ARPHA Preprints, doi: 10.3897/arphapreprints.e79644
A framework for improving understanding of volunteers' motivations to monitor and control invasive alien species
expand article infoAna Anđelković, Lori Lawson Handley§, Elizabete Marchante|, Tim Adriaens, Peter Brown#, Elena Tricarico¤, Laura Verbrugge«»
‡ Institute for Plant Protection and Environment, Belgrade, Serbia§ University of Hull, Department of Biological and Marine Sciences, Hull, United Kingdom| Centre for Functional Ecology,University of Coimbra, Coimbra, Portugal¶ Research Inst. for Nature and Forest (INBO), Brussels, Belgium# Anglia Ruskin University, Cambridge, United Kingdom¤ University of Florence, Department of Biology, Florence, Italy« University of Helsinki, Helsinki, Finland» Aalto University, Espoo, Finland
Open Access
Citizens make an important contribution to the study and management of biological invasions, as many monitoring and control projects rely heavily on volunteer assistance. Understanding the reasons why people participate in such projects is critical for successful recruitment and retention of volunteers. While research attention for this topic is growing, it is published in journals from different disciplines. We used a meta-synthesis approach to extract, analyze and synthesize the available information from 28 selected studies investigating motivations of volunteers to engage in monitoring and control of invasive alien species (IAS). Our findings show how motivations fit three broad themes, reflecting environmental concerns, social motivations, and personal reasons. An important outcome of this study is the description of motivations that are unique to the IAS context: supporting IAS management, protecting native species and habitats, and livelihood/food/income protection or opportunities. In addition, our study reflects on important methodological choices for investigating volunteer motivations as well as ethical issues that may arise in practice. We conclude with a set of recommendations for project design and future research on volunteer motivations in IAS contexts, emphasizing the importance of collaboration with social scientists.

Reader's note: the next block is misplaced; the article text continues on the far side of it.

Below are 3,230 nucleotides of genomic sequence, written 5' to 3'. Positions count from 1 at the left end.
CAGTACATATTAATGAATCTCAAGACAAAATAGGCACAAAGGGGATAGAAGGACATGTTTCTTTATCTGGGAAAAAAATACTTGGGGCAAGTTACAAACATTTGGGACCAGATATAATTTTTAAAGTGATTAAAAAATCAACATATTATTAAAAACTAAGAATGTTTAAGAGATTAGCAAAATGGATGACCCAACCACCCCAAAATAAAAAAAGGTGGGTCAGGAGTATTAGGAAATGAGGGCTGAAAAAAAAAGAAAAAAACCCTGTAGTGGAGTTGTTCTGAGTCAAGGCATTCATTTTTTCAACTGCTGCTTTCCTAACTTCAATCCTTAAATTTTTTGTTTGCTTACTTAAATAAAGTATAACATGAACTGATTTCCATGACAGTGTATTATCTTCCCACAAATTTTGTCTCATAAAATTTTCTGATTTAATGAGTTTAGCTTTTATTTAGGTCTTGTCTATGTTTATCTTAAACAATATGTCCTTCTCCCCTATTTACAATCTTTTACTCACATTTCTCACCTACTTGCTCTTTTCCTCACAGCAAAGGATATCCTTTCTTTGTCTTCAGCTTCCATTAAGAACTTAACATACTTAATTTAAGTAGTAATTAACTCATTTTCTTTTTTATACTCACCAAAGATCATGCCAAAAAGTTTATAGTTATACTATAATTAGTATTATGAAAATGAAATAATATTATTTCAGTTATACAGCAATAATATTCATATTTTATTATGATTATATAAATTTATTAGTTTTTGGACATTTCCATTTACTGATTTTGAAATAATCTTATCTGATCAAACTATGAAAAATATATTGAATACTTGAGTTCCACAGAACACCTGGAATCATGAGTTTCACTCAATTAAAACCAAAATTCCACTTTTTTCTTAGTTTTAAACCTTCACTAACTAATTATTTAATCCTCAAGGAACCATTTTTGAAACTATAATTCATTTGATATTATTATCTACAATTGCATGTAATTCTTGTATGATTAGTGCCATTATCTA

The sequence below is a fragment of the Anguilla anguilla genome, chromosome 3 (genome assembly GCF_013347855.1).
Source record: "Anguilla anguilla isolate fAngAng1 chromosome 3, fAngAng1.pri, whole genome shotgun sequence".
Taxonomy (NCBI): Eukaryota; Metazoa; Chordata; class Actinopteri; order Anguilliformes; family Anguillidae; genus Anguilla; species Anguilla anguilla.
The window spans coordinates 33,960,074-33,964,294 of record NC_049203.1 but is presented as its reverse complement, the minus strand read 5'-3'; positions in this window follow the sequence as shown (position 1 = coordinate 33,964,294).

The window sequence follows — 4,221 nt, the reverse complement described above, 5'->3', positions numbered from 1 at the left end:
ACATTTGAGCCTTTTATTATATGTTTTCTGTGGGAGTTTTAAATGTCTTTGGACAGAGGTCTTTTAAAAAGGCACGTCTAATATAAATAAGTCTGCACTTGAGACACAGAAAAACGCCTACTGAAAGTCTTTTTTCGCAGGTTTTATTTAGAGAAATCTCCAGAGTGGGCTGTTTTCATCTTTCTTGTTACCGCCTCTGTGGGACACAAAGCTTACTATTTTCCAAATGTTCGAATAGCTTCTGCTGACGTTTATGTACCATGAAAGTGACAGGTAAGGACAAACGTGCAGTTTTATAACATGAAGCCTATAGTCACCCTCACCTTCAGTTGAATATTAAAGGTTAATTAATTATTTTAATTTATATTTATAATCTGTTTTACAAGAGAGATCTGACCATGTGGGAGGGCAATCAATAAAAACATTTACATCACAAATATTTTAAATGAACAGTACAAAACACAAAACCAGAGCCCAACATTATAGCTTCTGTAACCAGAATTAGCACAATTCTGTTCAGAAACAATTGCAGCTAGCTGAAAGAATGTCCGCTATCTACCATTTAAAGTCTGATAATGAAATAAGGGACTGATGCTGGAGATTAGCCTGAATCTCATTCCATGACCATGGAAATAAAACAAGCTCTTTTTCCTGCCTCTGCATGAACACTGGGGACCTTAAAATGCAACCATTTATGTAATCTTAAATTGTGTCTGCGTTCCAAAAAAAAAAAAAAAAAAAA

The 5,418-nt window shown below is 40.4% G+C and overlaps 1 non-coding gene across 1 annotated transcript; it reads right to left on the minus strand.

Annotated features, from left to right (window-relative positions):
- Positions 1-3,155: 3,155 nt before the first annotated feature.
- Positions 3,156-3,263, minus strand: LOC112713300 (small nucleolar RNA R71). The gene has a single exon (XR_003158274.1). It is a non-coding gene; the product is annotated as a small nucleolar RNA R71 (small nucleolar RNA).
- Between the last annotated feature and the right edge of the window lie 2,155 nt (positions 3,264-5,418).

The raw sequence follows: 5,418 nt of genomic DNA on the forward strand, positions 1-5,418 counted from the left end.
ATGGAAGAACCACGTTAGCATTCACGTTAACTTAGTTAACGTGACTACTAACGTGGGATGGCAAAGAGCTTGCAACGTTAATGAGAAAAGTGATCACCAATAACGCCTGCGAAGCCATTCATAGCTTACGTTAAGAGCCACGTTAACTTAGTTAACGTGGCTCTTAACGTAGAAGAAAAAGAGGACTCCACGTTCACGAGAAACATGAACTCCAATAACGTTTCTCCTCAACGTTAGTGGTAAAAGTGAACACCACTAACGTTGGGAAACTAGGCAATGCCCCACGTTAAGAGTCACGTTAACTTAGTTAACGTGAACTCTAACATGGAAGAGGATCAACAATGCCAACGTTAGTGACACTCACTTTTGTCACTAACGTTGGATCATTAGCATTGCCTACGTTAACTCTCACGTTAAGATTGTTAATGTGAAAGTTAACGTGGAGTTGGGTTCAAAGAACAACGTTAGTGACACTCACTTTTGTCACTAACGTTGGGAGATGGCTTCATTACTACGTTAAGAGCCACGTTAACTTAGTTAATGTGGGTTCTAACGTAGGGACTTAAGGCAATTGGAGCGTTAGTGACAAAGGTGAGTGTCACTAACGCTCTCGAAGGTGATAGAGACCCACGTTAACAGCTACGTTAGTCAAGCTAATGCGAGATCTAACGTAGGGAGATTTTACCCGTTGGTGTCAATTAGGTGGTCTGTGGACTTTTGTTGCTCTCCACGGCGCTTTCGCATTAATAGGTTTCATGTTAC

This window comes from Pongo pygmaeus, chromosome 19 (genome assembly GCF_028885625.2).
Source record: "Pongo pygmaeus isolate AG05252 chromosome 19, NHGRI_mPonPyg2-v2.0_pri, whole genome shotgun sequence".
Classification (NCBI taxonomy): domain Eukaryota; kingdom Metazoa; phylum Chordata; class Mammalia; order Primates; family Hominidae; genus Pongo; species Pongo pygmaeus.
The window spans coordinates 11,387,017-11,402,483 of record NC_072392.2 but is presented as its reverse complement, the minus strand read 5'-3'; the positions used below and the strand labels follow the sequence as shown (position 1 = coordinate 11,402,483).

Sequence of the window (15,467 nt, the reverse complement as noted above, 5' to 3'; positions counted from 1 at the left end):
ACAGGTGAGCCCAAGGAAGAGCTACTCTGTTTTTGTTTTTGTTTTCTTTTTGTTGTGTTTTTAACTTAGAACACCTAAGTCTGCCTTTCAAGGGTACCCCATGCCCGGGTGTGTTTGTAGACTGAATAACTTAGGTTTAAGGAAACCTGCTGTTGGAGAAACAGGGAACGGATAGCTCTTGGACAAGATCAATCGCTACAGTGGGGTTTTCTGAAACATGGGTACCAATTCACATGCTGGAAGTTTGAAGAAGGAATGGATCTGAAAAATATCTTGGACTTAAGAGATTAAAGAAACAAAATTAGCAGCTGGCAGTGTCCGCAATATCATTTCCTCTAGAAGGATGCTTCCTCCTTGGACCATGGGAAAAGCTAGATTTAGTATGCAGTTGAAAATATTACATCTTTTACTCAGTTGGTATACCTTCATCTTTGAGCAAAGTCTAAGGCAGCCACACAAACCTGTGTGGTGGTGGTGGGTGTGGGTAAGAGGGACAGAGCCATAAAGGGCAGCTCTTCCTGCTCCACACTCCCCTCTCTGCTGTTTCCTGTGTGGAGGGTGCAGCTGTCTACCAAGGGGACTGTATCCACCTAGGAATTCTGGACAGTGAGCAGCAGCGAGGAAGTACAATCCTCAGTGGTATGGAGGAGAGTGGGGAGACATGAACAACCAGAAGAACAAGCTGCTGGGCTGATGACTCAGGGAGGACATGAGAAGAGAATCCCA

citizen science, motivations, biological invasions, biodiversity monitoring, public engagement